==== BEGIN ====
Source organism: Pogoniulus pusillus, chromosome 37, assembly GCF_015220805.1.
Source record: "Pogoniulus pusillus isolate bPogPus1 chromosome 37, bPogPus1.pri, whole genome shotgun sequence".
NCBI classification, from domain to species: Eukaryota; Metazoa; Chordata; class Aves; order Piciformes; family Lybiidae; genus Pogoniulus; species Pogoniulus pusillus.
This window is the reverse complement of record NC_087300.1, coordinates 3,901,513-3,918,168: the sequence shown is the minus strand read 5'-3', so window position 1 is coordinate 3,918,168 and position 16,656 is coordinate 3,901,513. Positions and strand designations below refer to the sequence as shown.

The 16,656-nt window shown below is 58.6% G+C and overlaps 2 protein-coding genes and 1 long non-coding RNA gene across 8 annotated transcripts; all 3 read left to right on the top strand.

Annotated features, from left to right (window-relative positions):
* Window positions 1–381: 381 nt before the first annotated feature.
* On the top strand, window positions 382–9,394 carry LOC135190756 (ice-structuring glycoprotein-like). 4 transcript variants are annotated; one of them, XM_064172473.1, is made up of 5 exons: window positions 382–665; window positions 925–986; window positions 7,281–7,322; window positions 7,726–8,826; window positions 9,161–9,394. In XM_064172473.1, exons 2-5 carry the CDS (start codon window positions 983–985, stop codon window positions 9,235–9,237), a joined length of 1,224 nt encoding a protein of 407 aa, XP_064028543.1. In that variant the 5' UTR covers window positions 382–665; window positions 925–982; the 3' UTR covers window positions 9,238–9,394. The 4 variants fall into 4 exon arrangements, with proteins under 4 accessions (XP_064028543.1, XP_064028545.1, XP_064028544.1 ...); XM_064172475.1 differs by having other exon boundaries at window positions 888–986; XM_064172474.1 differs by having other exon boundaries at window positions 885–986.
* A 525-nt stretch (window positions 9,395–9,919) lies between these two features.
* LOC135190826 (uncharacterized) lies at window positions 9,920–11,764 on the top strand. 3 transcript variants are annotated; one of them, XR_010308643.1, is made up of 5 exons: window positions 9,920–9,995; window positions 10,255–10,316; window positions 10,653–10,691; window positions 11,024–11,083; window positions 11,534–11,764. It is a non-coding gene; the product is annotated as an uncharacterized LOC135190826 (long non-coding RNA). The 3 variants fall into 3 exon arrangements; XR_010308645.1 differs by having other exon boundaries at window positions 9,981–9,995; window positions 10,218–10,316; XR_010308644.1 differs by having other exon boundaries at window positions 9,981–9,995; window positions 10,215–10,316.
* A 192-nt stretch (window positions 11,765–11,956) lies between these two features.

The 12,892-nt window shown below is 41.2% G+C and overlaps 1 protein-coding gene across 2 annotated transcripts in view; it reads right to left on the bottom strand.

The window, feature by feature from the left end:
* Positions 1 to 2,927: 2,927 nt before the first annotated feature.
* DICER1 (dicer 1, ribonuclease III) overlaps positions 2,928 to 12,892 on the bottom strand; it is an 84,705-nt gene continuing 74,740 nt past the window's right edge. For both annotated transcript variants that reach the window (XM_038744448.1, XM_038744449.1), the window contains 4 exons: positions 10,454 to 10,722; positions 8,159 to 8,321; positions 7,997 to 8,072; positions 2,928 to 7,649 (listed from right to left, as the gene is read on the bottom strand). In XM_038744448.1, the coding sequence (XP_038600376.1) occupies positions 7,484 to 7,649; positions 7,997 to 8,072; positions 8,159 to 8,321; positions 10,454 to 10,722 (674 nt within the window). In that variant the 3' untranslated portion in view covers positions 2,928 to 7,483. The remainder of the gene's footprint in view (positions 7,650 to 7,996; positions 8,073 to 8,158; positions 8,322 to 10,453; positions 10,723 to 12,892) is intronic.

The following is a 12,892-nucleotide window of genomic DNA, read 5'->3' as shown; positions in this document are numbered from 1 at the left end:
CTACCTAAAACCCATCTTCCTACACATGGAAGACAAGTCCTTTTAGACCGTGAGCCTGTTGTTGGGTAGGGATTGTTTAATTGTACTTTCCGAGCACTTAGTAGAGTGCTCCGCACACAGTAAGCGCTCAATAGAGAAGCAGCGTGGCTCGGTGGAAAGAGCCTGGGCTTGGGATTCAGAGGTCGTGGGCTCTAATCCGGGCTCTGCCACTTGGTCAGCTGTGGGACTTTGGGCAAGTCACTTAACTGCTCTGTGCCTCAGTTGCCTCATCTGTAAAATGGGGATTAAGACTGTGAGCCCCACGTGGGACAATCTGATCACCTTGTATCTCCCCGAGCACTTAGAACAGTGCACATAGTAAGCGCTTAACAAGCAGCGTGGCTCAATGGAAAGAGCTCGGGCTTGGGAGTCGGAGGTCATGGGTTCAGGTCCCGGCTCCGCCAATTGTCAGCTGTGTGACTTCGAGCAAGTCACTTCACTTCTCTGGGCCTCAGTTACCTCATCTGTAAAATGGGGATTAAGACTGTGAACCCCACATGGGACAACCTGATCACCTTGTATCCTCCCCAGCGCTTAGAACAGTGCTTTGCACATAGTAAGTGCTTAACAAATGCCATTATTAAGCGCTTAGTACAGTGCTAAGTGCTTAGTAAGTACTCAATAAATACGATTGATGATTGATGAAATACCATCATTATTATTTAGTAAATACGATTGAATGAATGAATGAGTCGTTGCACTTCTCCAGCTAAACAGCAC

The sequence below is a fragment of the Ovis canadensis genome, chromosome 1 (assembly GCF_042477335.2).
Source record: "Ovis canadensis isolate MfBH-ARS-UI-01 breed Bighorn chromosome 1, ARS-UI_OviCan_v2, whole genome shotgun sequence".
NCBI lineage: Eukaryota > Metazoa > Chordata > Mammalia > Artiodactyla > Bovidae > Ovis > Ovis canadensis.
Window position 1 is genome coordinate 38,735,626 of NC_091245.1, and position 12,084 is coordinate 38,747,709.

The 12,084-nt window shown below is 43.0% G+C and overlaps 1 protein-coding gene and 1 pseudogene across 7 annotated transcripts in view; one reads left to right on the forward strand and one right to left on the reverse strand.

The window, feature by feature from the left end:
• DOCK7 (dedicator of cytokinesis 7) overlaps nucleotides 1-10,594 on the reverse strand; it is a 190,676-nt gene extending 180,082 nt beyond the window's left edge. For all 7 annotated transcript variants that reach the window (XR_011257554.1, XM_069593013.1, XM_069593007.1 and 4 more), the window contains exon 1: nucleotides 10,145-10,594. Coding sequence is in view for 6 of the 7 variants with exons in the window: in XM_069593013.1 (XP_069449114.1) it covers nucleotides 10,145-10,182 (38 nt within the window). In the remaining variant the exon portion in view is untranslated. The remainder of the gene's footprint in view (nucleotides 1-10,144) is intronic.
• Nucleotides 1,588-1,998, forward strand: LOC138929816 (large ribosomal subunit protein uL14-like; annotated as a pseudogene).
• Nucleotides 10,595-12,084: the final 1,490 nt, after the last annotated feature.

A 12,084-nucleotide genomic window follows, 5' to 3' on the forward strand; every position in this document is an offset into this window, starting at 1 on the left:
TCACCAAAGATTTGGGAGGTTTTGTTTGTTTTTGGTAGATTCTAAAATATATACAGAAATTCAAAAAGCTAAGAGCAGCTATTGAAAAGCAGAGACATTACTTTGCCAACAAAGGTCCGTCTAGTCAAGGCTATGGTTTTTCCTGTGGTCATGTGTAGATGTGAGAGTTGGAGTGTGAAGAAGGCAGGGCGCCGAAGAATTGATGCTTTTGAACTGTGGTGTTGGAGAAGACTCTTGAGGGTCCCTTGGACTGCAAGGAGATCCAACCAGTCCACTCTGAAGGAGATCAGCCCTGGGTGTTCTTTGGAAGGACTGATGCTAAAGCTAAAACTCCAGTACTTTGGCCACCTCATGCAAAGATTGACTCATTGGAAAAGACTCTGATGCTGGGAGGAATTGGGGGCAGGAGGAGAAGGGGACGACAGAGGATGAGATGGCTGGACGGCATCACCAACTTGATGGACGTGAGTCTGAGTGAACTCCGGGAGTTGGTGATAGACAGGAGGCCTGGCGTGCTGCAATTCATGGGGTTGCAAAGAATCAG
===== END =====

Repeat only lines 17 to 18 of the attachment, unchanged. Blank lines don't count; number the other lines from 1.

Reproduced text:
CTACCTAAAACCCATCTTCCTACACATGGAAGACAAGTCCTTTTAGACCGTGAGCCTGTTGTTGGGTAGGGATTGTTTAATTGTACTTTCCGAGCACTTAGTAGAGTGCTCCGCACACAGTAAGCGCTCAATAGAGAAGCAGCGTGGCTCGGTGGAAAGAGCCTGGGCTTGGGATTCAGAGGTCGTGGGCTCTAATCCGGGCTCTGCCACTTGGTCAGCTGTGGGACTTTGGGCAAGTCACTTAACTGCTCTGTGCCTCAGTTGCCTCATCTGTAAAATGGGGATTAAGACTGTGAGCCCCACGTGGGACAATCTGATCACCTTGTATCTCCCCGAGCACTTAGAACAGTGCACATAGTAAGCGCTTAACAAGCAGCGTGGCTCAATGGAAAGAGCTCGGGCTTGGGAGTCGGAGGTCATGGGTTCAGGTCCCGGCTCCGCCAATTGTCAGCTGTGTGACTTCGAGCAAGTCACTTCACTTCTCTGGGCCTCAGTTACCTCATCTGTAAAATGGGGATTAAGACTGTGAACCCCACATGGGACAACCTGATCACCTTGTATCCTCCCCAGCGCTTAGAACAGTGCTTTGCACATAGTAAGTGCTTAACAAATGCCATTATTAAGCGCTTAGTACAGTGCTAAGTGCTTAGTAAGTACTCAATAAATACGATTGATGATTGATGAAATACCATCATTATTATTTAGTAAATACGATTGAATGAATGAATGAGTCGTTGCACTTCTCCAGCTAAACAGCAC

The sequence below is a fragment of the Ovis canadensis genome, chromosome 1 (assembly GCF_042477335.2).